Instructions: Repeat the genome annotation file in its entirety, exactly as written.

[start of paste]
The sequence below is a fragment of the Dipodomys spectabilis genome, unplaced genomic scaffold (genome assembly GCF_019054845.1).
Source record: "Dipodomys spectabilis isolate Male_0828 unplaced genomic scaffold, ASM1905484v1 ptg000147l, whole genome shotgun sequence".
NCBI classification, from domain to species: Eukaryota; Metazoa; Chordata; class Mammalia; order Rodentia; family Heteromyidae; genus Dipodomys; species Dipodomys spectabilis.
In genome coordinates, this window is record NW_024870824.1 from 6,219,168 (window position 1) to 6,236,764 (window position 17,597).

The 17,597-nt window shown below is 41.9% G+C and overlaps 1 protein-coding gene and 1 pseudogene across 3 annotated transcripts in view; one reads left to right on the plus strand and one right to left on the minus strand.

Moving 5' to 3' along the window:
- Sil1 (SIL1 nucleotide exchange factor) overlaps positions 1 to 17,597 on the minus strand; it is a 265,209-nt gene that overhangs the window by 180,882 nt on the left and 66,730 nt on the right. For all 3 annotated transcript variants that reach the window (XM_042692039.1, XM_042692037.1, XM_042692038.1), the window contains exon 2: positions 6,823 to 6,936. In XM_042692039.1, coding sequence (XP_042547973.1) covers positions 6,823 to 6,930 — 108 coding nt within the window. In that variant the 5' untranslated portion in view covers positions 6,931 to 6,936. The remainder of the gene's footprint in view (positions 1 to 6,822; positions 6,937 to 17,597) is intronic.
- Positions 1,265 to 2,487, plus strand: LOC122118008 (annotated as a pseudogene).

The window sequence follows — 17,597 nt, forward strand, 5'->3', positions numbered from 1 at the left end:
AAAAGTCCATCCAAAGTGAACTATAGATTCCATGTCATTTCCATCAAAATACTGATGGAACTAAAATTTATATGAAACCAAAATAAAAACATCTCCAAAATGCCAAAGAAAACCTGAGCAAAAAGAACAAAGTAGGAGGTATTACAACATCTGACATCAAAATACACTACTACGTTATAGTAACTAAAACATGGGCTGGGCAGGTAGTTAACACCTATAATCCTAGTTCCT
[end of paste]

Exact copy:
The sequence below is a fragment of the Dipodomys spectabilis genome, unplaced genomic scaffold (genome assembly GCF_019054845.1).
Source record: "Dipodomys spectabilis isolate Male_0828 unplaced genomic scaffold, ASM1905484v1 ptg000147l, whole genome shotgun sequence".
NCBI classification, from domain to species: Eukaryota; Metazoa; Chordata; class Mammalia; order Rodentia; family Heteromyidae; genus Dipodomys; species Dipodomys spectabilis.
In genome coordinates, this window is record NW_024870824.1 from 6,219,168 (window position 1) to 6,236,764 (window position 17,597).

The 17,597-nt window shown below is 41.9% G+C and overlaps 1 protein-coding gene and 1 pseudogene across 3 annotated transcripts in view; one reads left to right on the plus strand and one right to left on the minus strand.

Moving 5' to 3' along the window:
- Sil1 (SIL1 nucleotide exchange factor) overlaps positions 1 to 17,597 on the minus strand; it is a 265,209-nt gene that overhangs the window by 180,882 nt on the left and 66,730 nt on the right. For all 3 annotated transcript variants that reach the window (XM_042692039.1, XM_042692037.1, XM_042692038.1), the window contains exon 2: positions 6,823 to 6,936. In XM_042692039.1, coding sequence (XP_042547973.1) covers positions 6,823 to 6,930 — 108 coding nt within the window. In that variant the 5' untranslated portion in view covers positions 6,931 to 6,936. The remainder of the gene's footprint in view (positions 1 to 6,822; positions 6,937 to 17,597) is intronic.
- Positions 1,265 to 2,487, plus strand: LOC122118008 (annotated as a pseudogene).

The window sequence follows — 17,597 nt, forward strand, 5'->3', positions numbered from 1 at the left end:
AAAAGTCCATCCAAAGTGAACTATAGATTCCATGTCATTTCCATCAAAATACTGATGGAACTAAAATTTATATGAAACCAAAATAAAAACATCTCCAAAATGCCAAAGAAAACCTGAGCAAAAAGAACAAAGTAGGAGGTATTACAACATCTGACATCAAAATACACTACTACGTTATAGTAACTAAAACATGGGCTGGGCAGGTAGTTAACACCTATAATCCTAGTTCCT